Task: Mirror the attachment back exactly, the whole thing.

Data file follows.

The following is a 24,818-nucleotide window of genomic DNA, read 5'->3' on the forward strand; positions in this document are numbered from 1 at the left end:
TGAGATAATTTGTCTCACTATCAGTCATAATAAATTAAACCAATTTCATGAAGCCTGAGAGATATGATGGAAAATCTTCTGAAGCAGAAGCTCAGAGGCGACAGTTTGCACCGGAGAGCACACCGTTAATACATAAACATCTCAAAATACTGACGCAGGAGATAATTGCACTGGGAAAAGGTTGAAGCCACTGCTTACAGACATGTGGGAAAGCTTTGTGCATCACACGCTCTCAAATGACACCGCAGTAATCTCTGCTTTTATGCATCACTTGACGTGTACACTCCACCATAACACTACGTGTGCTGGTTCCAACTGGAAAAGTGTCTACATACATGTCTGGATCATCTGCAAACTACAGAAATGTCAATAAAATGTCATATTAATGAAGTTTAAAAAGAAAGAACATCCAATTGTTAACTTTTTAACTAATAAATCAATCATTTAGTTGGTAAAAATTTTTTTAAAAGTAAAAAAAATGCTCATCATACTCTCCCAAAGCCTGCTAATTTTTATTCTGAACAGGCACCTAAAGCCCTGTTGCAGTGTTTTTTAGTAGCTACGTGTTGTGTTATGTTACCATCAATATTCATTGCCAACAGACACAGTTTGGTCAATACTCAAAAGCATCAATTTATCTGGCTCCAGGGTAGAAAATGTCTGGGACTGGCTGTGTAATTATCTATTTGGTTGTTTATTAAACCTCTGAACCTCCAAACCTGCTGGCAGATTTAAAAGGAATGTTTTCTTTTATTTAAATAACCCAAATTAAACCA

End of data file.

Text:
The following is a 24,818-nucleotide window of genomic DNA, read 5'->3' on the forward strand; positions in this document are numbered from 1 at the left end:
TGAGATAATTTGTCTCACTATCAGTCATAATAAATTAAACCAATTTCATGAAGCCTGAGAGATATGATGGAAAATCTTCTGAAGCAGAAGCTCAGAGGCGACAGTTTGCACCGGAGAGCACACCGTTAATACATAAACATCTCAAAATACTGACGCAGGAGATAATTGCACTGGGAAAAGGTTGAAGCCACTGCTTACAGACATGTGGGAAAGCTTTGTGCATCACACGCTCTCAAATGACACCGCAGTAATCTCTGCTTTTATGCATCACTTGACGTGTACACTCCACCATAACACTACGTGTGCTGGTTCCAACTGGAAAAGTGTCTACATACATGTCTGGATCATCTGCAAACTACAGAAATGTCAATAAAATGTCATATTAATGAAGTTTAAAAAGAAAGAACATCCAATTGTTAACTTTTTAACTAATAAATCAATCATTTAGTTGGTAAAAATTTTTTTAAAAGTAAAAAAAATGCTCATCATACTCTCCCAAAGCCTGCTAATTTTTATTCTGAACAGGCACCTAAAGCCCTGTTGCAGTGTTTTTTAGTAGCTACGTGTTGTGTTATGTTACCATCAATATTCATTGCCAACAGACACAGTTTGGTCAATACTCAAAAGCATCAATTTATCTGGCTCCAGGGTAGAAAATGTCTGGGACTGGCTGTGTAATTATCTATTTGGTTGTTTATTAAACCTCTGAACCTCCAAACCTGCTGGCAGATTTAAAAGGAATGTTTTCTTTTATTTAAATAACCCAAATTAAACCA